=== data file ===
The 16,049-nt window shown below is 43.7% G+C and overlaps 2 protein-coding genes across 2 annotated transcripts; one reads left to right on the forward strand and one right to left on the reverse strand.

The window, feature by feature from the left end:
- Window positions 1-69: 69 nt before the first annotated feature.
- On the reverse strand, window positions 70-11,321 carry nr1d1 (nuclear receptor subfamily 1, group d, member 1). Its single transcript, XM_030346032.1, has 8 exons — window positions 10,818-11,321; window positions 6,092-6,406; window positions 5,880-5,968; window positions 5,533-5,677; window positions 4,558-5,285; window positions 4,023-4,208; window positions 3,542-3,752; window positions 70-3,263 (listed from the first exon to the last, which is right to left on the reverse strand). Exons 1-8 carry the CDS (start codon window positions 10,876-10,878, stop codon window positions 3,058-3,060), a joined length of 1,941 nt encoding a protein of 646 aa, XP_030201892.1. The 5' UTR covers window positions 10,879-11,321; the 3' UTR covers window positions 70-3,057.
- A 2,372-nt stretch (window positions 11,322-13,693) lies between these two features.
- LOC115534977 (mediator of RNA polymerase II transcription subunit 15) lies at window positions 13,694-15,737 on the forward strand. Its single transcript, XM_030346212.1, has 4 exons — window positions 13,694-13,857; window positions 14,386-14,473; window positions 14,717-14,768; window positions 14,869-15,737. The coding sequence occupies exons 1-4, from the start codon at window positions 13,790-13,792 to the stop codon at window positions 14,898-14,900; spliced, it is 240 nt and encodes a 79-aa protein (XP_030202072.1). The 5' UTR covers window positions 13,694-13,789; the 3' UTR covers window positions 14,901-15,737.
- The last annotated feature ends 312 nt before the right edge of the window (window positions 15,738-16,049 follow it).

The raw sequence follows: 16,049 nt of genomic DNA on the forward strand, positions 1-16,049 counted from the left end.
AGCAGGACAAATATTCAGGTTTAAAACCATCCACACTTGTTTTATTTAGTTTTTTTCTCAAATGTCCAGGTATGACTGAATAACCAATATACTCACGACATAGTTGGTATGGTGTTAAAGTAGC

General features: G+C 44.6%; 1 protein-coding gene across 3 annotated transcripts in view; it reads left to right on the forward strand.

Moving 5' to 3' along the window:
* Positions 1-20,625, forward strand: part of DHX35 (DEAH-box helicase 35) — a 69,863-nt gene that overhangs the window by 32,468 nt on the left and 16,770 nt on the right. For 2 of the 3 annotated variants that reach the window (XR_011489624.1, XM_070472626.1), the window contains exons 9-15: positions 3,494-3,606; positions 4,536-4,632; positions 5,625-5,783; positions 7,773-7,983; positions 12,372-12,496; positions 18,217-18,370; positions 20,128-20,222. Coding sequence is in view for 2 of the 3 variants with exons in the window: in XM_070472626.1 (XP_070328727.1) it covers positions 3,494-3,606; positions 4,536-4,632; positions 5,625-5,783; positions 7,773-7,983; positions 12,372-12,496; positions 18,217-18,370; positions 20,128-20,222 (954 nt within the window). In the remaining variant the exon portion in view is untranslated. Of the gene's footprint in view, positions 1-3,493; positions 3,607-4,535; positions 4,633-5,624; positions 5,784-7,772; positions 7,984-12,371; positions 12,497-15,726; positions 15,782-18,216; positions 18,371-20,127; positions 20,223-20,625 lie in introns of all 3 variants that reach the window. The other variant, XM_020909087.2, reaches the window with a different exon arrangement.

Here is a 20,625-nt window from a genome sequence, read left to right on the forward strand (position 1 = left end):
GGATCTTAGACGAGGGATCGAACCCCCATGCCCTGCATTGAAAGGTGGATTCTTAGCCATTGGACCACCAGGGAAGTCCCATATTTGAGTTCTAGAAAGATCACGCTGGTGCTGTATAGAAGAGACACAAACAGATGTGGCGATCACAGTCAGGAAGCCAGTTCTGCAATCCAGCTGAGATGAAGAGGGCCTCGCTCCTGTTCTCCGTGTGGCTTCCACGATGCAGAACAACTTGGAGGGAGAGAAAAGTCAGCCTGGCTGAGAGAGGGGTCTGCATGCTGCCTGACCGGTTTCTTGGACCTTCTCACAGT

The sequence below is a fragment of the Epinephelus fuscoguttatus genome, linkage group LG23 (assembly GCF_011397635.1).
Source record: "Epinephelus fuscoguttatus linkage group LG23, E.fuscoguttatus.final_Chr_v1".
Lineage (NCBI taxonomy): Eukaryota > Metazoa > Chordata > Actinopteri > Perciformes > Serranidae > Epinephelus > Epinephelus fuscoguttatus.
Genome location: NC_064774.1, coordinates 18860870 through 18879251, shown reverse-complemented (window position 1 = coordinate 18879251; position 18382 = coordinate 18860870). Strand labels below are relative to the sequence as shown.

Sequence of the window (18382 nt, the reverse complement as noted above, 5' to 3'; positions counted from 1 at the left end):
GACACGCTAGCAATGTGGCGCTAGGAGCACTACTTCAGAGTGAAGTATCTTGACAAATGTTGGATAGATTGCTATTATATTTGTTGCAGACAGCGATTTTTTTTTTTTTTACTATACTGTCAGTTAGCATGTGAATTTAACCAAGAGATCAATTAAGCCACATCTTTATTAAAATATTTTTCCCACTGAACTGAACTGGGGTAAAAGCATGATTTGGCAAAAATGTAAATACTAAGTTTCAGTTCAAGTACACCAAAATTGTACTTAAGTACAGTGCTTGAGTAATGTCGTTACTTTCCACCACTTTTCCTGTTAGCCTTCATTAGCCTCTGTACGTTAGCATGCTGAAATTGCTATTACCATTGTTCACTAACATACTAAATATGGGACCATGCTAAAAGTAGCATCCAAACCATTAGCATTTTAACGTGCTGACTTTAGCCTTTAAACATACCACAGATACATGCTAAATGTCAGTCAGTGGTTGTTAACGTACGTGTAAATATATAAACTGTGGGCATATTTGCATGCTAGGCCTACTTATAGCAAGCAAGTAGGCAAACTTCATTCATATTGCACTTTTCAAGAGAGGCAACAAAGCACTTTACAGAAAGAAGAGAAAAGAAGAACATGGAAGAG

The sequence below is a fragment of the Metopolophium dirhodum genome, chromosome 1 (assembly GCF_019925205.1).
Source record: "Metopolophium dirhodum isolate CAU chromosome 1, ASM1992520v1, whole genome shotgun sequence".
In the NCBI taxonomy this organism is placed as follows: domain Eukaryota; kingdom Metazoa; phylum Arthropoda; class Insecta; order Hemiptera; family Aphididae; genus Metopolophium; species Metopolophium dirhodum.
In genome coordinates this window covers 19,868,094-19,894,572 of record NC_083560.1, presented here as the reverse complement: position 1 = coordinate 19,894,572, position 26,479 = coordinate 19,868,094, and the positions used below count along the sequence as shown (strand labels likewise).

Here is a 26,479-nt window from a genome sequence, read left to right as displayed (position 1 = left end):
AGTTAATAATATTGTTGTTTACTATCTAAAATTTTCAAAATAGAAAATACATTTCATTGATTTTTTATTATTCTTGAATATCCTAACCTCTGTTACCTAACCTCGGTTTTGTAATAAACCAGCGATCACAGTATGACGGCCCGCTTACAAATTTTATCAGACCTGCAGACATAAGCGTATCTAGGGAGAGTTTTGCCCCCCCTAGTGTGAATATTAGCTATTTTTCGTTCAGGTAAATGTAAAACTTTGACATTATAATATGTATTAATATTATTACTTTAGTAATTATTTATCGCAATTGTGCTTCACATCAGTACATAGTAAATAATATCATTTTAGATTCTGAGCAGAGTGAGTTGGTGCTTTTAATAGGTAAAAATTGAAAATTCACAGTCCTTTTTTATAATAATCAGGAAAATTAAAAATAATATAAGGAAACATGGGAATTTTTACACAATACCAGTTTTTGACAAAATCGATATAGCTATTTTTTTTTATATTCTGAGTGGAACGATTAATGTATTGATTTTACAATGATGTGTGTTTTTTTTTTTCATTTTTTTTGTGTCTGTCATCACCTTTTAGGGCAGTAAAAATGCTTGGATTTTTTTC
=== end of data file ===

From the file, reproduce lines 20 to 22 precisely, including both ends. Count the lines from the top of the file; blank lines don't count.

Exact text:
GACACGCTAGCAATGTGGCGCTAGGAGCACTACTTCAGAGTGAAGTATCTTGACAAATGTTGGATAGATTGCTATTATATTTGTTGCAGACAGCGATTTTTTTTTTTTTTACTATACTGTCAGTTAGCATGTGAATTTAACCAAGAGATCAATTAAGCCACATCTTTATTAAAATATTTTTCCCACTGAACTGAACTGGGGTAAAAGCATGATTTGGCAAAAATGTAAATACTAAGTTTCAGTTCAAGTACACCAAAATTGTACTTAAGTACAGTGCTTGAGTAATGTCGTTACTTTCCACCACTTTTCCTGTTAGCCTTCATTAGCCTCTGTACGTTAGCATGCTGAAATTGCTATTACCATTGTTCACTAACATACTAAATATGGGACCATGCTAAAAGTAGCATCCAAACCATTAGCATTTTAACGTGCTGACTTTAGCCTTTAAACATACCACAGATACATGCTAAATGTCAGTCAGTGGTTGTTAACGTACGTGTAAATATATAAACTGTGGGCATATTTGCATGCTAGGCCTACTTATAGCAAGCAAGTAGGCAAACTTCATTCATATTGCACTTTTCAAGAGAGGCAACAAAGCACTTTACAGAAAGAAGAGAAAAGAAGAACATGGAAGAG

The sequence below is a fragment of the Metopolophium dirhodum genome, chromosome 1 (assembly GCF_019925205.1).
Source record: "Metopolophium dirhodum isolate CAU chromosome 1, ASM1992520v1, whole genome shotgun sequence".